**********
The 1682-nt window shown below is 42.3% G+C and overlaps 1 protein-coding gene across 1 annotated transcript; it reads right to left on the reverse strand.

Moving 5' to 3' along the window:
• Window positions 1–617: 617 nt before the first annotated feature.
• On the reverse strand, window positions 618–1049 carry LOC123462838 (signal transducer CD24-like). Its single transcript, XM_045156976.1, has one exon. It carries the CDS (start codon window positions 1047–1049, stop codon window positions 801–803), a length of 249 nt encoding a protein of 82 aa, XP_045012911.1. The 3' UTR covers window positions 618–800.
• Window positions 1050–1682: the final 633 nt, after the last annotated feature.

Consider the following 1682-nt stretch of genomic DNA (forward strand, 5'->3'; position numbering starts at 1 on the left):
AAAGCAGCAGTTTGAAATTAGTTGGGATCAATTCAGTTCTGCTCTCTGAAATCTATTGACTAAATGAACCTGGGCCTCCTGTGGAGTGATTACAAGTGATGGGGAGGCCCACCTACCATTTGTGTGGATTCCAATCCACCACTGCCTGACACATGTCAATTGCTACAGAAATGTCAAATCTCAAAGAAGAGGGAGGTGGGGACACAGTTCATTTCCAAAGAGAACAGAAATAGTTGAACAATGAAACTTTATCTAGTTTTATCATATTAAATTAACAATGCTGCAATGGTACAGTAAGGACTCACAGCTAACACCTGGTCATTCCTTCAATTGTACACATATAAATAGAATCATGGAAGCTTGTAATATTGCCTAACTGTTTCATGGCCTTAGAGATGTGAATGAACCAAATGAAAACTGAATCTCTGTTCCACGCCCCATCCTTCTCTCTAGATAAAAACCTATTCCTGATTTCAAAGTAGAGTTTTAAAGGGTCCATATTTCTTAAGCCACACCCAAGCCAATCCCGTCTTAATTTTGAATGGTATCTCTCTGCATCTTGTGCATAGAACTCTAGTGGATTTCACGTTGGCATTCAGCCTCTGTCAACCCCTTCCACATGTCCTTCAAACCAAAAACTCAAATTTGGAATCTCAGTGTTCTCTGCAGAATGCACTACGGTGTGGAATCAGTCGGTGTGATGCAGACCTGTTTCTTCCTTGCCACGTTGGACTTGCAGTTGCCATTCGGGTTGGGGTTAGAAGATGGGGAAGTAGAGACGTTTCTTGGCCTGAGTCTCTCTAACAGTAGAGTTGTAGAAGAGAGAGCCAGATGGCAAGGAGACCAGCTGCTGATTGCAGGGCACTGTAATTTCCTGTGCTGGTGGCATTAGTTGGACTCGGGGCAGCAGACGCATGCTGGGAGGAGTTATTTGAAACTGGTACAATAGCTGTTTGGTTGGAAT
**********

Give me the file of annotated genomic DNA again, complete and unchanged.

The 1682-nt window shown below is 42.3% G+C and overlaps 1 protein-coding gene across 1 annotated transcript; it reads right to left on the reverse strand.

Moving 5' to 3' along the window:
• Window positions 1–617: 617 nt before the first annotated feature.
• On the reverse strand, window positions 618–1049 carry LOC123462838 (signal transducer CD24-like). Its single transcript, XM_045156976.1, has one exon. It carries the CDS (start codon window positions 1047–1049, stop codon window positions 801–803), a length of 249 nt encoding a protein of 82 aa, XP_045012911.1. The 3' UTR covers window positions 618–800.
• Window positions 1050–1682: the final 633 nt, after the last annotated feature.

Consider the following 1682-nt stretch of genomic DNA (forward strand, 5'->3'; position numbering starts at 1 on the left):
AAAGCAGCAGTTTGAAATTAGTTGGGATCAATTCAGTTCTGCTCTCTGAAATCTATTGACTAAATGAACCTGGGCCTCCTGTGGAGTGATTACAAGTGATGGGGAGGCCCACCTACCATTTGTGTGGATTCCAATCCACCACTGCCTGACACATGTCAATTGCTACAGAAATGTCAAATCTCAAAGAAGAGGGAGGTGGGGACACAGTTCATTTCCAAAGAGAACAGAAATAGTTGAACAATGAAACTTTATCTAGTTTTATCATATTAAATTAACAATGCTGCAATGGTACAGTAAGGACTCACAGCTAACACCTGGTCATTCCTTCAATTGTACACATATAAATAGAATCATGGAAGCTTGTAATATTGCCTAACTGTTTCATGGCCTTAGAGATGTGAATGAACCAAATGAAAACTGAATCTCTGTTCCACGCCCCATCCTTCTCTCTAGATAAAAACCTATTCCTGATTTCAAAGTAGAGTTTTAAAGGGTCCATATTTCTTAAGCCACACCCAAGCCAATCCCGTCTTAATTTTGAATGGTATCTCTCTGCATCTTGTGCATAGAACTCTAGTGGATTTCACGTTGGCATTCAGCCTCTGTCAACCCCTTCCACATGTCCTTCAAACCAAAAACTCAAATTTGGAATCTCAGTGTTCTCTGCAGAATGCACTACGGTGTGGAATCAGTCGGTGTGATGCAGACCTGTTTCTTCCTTGCCACGTTGGACTTGCAGTTGCCATTCGGGTTGGGGTTAGAAGATGGGGAAGTAGAGACGTTTCTTGGCCTGAGTCTCTCTAACAGTAGAGTTGTAGAAGAGAGAGCCAGATGGCAAGGAGACCAGCTGCTGATTGCAGGGCACTGTAATTTCCTGTGCTGGTGGCATTAGTTGGACTCGGGGCAGCAGACGCATGCTGGGAGGAGTTATTTGAAACTGGTACAATAGCTGTTTGGTTGGAAT